and prisons, psych hospitals, nursing homes, group homes, and large-scale
developmental disabilities institutions. This webinar will discuss
connections between disability justice and abolition, explain
deinstitutionalization and decarceration, and explore strategies that
advocates and organizers are using to challenge ableism, racism, and other
forms of violence arising during the pandemic.

Panelists

– *Dustin P. Gibson* works in the tradition of deinstitutionalization
and has worked with Centers for Independent Living (IL) in Pittsburgh, PA
and both of the national IL organizations. He is the Access, Disability and
Language Justice Coordinator at PeoplesHub, a Peer Support Trainer with
Disability Link in Atlanta, GA and a founding member of the Harriet Tubman
Collective.

– *Shain M. Neumeier* is a lawyer, activist, and community organizer,
and an out and proud member of the disabled, trans, queer, and asexual
communities. They focus on ending abuse and neglect of disabled youth in
schools and treatment facilities. Shain has worked with the Intersex and
Genderqueer Recognition Project, the Autistic Women & Nonbinary Network,
and the Community Alliance for the Ethical Treatment of Youth.

Moderator

– Lydia X. Z. Brown, AWN Director of Policy, Advocacy, & External Affairs

Please note that after registering on EventBrite, you will also receive
instructions for receiving a Zoom link. AWN will host this event on Zoom as
well as livestream to Facebook.

Surviving Burnout from Ableism & Racism in the Pandemic

Sunday, January 31, 2021, at 1:00 PM Eastern

RSVP
https://www.eventbrite.com/e/surviving-burnout-from-ableism-racism-in-the-pandemic-tickets-136764441125
(registration is free)

Disabled people in Black, Brown, Indigenous, Asian, and mixed-race
communities live and struggle against the trauma of racism and ableism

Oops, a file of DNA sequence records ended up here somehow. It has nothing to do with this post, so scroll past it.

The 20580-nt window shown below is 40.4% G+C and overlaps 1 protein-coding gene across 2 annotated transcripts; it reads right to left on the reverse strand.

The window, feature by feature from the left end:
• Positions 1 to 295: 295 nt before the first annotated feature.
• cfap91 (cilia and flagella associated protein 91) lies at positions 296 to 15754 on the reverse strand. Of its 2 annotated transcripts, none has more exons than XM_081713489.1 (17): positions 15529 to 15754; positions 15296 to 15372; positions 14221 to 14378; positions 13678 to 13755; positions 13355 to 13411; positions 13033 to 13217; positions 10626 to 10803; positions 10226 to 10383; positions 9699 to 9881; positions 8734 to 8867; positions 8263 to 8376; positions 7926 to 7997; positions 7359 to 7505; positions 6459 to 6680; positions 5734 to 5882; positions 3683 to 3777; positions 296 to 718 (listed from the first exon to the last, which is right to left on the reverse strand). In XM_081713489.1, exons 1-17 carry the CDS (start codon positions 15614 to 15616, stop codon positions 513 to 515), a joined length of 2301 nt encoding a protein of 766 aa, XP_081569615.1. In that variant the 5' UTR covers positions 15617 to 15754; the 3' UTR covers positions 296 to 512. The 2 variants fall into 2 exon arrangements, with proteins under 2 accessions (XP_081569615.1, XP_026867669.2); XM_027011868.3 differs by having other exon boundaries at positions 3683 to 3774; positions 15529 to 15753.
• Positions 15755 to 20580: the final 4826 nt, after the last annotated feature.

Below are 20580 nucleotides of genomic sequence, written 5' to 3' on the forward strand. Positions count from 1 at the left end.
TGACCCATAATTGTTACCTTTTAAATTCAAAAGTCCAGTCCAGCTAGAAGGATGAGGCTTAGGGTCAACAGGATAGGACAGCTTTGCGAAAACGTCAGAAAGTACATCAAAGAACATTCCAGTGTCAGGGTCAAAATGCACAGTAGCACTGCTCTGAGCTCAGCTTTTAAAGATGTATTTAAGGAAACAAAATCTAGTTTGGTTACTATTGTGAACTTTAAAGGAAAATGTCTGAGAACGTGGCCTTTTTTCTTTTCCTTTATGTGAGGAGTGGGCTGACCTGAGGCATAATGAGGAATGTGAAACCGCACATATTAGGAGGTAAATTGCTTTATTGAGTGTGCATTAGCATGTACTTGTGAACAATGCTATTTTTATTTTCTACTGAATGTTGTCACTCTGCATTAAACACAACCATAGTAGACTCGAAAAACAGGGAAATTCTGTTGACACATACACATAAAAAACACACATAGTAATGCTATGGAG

every day. During the pandemic, our communities have witnessed and
experienced constant violence – in the medical and psychiatric systems, in
the criminal legal system, in the educational systems, and in our own
homes, communities, and movements. We are all burned out and far beyond
capacity even though we are often on the front lines fighting for justice
and freedom. This webinar will discuss what it means to survive burnout
from racism and ableism during a global pandemic, and how we can offer care
to each other outside of harmful systems.

Panelists

– *Allilsa Fernandez* is a mental health and disability advocate and
activist. They are currently Advocacy and Policy Senior at ENDependence
Center of Northern Virginia, and member of the Sylvia Rivera Law Project?s
Shelter Organizing Team. He is a board member of the National Council on
Independent Living, DREAM, and ISPS-US. She is also a peer specialist and
aspiring lawyer.

– *Dom Chatterjee* (they/them) is a freelance editor, holistic health
educator, and the lead organizer behind QTPoC Mental Health. They seek
healing through peer support, aerial arts, music, baking, and writing. Find
the community-driven resources they organize on restforresistance.com.

Moderator

– Lydia X. Z. Brown, AWN Director of Policy, Advocacy, & External Affairs

Please note that after registering on EventBrite, you will also receive
instructions for receiving a Zoom link. AWN will host this event on Zoom as
well as livestream to Facebook.